“I don’t see any current signs of significant hardening even though the retrocessional reinsurers are trying to talk the market up as you would expect.”


Pek said that rate patterns for terrorism in Asia are as diverse as the different countries in the region.

“In locations where we have seen a bit more unrest in the past 12 months—Hong Kong and Thailand are good examples—there are some increases but it’s quite uneven. It really depends on the actual risk itself.”

She said that for other locations that are slightly lower risk, such as Singapore and China, there are fewer requests for rate reductions.

“That’s a good sign because people have been asking for reductions for the past 10 years. It’s a nice change that people have stopped expecting the rates to decrease.”

How does this differing rate environment affect the profitability of the class? Coates said that Pool Re’s experience of buying quite a big tranche of retro for this is that reinsurers continue to view terrorism as a diversifying class.

“It’s not US cat or US wind, so for those who have the appetite it continues to be something that they want to write—albeit there are different risk appetites.”

To view the full Re/insurance Lounge panel session click here.

Some people are more uncertain about writing terrorism because it’s very difficult to understand the model, he said.

“But for those who do have the appetite it continues to be an attractive class. And as long as the loss experience continues to be generally very favourable it’s difficult to see that changing, absent an event or some other capital event.”

Conventional vs non-conventional

A key distinction to make is the difference between profitability and pricing, whether you have cover for conventional physical weapons such as guns versus cover for non-conventional attacks such as cyber or CBRN, said Karhan. 

“CBRN continues to be a constrained part of the class that can underpin the pricing and restrict your available capacity, because of its lack of transparency around the exposure itself and the higher capital costs that go with it,” she explained. 

She added that as a broker she, and others, are constantly arguing that CBRN is a profitable class. But, she adds, there’s also the cost of capital to take into account. Reinsurers try to use the cost of capital to argue that CBRN is not as profitable as it might seem.

Davies said that in 2020 there were more losses coming through than he had seen previously in the terrorism market.

“Because these losses are not true cat losses, they tend to hit individual syndicates or individual insurers on a separate basis. For example, not everyone was hit with all the Chilean risks or the Hong Kong losses that came in,” he said.

But, he admits, what the market hasn’t had is a major cat loss, which also probably affected it in some way.

“With senior management looking at terrorism risk and placing it, it certainly isn’t the free money that it was sometimes pushed out to be. And with the loss pictures coming through people are seeing that there is a potential.

“People need to remember that you’re sitting on very big aggregates out there so the potential downside is pretty large,” he added.

Pek sees a general consensus that the class has been profitable for the past 20 years.

“But the turnover rate of the market right now says a lot about how the market has reacted, and clearly the rate reductions have not been sustainable. This is what’s causing so much change in the market at the moment,” she said.

“Before more capacity jumps into the market, it is important to make sure that you didn’t decide to join this share of the pie just because everyone said it’s been profitable for 20 years.”

“Clearly the rate reductions have not been sustainable.”

Hui Zhi Pek, Markel International Singapore

She advises people to look at the numbers and think about their underwriting philosophy first.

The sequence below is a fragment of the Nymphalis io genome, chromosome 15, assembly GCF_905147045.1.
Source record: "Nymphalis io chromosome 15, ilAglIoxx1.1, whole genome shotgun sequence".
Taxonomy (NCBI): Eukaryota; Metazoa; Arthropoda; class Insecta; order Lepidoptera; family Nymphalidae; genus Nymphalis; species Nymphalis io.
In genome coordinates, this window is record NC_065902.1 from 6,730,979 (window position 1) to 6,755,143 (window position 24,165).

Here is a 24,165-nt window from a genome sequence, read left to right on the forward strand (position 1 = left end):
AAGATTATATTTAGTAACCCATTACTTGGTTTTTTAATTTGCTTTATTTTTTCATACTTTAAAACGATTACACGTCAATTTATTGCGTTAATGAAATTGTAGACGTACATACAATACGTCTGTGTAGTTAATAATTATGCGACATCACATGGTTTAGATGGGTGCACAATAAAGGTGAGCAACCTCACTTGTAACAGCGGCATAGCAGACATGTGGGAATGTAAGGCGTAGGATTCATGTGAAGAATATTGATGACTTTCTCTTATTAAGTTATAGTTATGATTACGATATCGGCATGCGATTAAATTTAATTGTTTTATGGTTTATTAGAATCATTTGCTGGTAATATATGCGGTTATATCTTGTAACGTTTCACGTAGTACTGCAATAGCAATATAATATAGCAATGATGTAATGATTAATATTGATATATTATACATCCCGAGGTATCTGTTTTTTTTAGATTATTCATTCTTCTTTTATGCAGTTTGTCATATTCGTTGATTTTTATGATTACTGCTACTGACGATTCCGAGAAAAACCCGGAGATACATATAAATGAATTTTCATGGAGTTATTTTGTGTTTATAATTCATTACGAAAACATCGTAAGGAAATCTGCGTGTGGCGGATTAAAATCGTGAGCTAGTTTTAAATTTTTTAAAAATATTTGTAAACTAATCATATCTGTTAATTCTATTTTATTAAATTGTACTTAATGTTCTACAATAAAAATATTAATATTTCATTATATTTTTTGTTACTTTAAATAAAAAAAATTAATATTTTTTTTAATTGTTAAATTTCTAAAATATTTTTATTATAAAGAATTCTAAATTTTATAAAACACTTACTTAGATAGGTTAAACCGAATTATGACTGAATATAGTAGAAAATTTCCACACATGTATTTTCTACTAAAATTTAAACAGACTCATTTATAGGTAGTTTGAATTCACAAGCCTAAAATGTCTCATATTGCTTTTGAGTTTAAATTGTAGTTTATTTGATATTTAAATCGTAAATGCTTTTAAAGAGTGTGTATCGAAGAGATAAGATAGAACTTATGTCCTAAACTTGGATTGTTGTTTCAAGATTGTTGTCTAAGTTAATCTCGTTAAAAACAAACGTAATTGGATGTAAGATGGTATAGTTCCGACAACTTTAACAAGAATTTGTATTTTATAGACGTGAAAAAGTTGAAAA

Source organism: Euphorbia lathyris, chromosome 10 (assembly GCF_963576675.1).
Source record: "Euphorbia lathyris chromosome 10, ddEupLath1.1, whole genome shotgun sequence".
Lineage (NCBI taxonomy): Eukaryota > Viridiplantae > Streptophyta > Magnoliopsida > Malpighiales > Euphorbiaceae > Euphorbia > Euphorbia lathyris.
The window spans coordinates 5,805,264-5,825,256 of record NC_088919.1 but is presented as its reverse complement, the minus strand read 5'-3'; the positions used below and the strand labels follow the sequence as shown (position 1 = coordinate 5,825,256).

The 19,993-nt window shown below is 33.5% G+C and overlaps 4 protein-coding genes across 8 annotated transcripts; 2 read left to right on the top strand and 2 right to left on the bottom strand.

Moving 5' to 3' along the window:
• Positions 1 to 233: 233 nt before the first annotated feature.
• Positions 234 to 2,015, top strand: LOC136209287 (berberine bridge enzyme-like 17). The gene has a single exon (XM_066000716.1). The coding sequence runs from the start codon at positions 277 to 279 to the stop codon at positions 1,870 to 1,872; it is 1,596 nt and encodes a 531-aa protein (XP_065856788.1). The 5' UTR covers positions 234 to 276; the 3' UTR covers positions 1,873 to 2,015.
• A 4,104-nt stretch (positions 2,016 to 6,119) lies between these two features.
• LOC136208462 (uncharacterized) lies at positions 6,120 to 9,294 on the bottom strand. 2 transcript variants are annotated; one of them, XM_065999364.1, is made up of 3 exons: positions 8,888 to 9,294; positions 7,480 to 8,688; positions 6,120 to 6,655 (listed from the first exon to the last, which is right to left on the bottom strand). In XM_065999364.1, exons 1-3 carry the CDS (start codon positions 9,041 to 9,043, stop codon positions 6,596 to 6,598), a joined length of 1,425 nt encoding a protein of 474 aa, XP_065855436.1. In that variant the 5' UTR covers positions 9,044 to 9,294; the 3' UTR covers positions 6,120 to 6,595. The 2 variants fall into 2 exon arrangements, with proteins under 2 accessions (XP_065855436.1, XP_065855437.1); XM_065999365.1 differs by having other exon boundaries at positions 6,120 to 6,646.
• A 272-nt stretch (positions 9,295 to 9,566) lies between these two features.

“In terms of capacity adequacy, capacity is coming in but it’s a little bit more wary than in the past,” Davies added.

Pools and standalone policies

No other class of business has the same psychological, political and emotional impact as terrorism, and that brings a different complexity to the product and to the risk, according to Karhan.

“It is different from a natural event because that’s an ‘act of god’,” she said. “In some respects terrorism feels so personally motivated that the political undertones make it very difficult as well.

“There’s a lot of political pressure for the insurance industry to provide a product and a lot of pressure for the insurance to be able to recover, and there’s not enough communication in between to find a middle ground.

“A lot of people expect if they buy insurance it should just pay out regardless.”

Victim compensation is another issue that is talked about a lot because there are “a lot of gaps between what will be paid for by insurance policies and what will be paid for by the government and no-one is ever going to be happy with what they get”, Karhan said. 

There is also a huge issue with the US government Terrorism Risk Insurance Program Reauthorization Act (TRIPRA), said Davies.

“For example, the Boston Marathon bombings in 2013, which everyone would say was an act of terror, were not triggered under the TRIPRA legislation, even though I think if you’d added up all the costs involved it would have taken it over the trigger.

“It was a political decision rather than a contract decision, and that is one of the shortfalls of TRIPRA. 

“We frequently say to our brokers that your client needs a standalone policy with some certainty under it. Going forward that is one of the things that concerns me about some of the pools.”

Pool Re has been one of the pools that has been “more progressive and has tried to stick with what is happening in the market”, said Karhan. But, she added, Davies is right that there are “some gaps coming up that people are not aware of”. 

She said that one of the downfalls of having a major line of business that has no major losses is that people become “very complacent”.

Another problem with the class is that it’s very reactive. “When you get to the mass events, the big cats, then they’ll start to look to see what went wrong. 

“Coming back to the point about the emotional and the psychological impact, it’s a really fine line between building unnecessary fear and the implications that come from that fear and being very sensible about anticipating what could happen.

“That is where, particularly in these sorts of market environments it becomes a very challenging problem to solve and gap to fill,” she concluded.

Image: Shutterstock / Maxim Petrichuk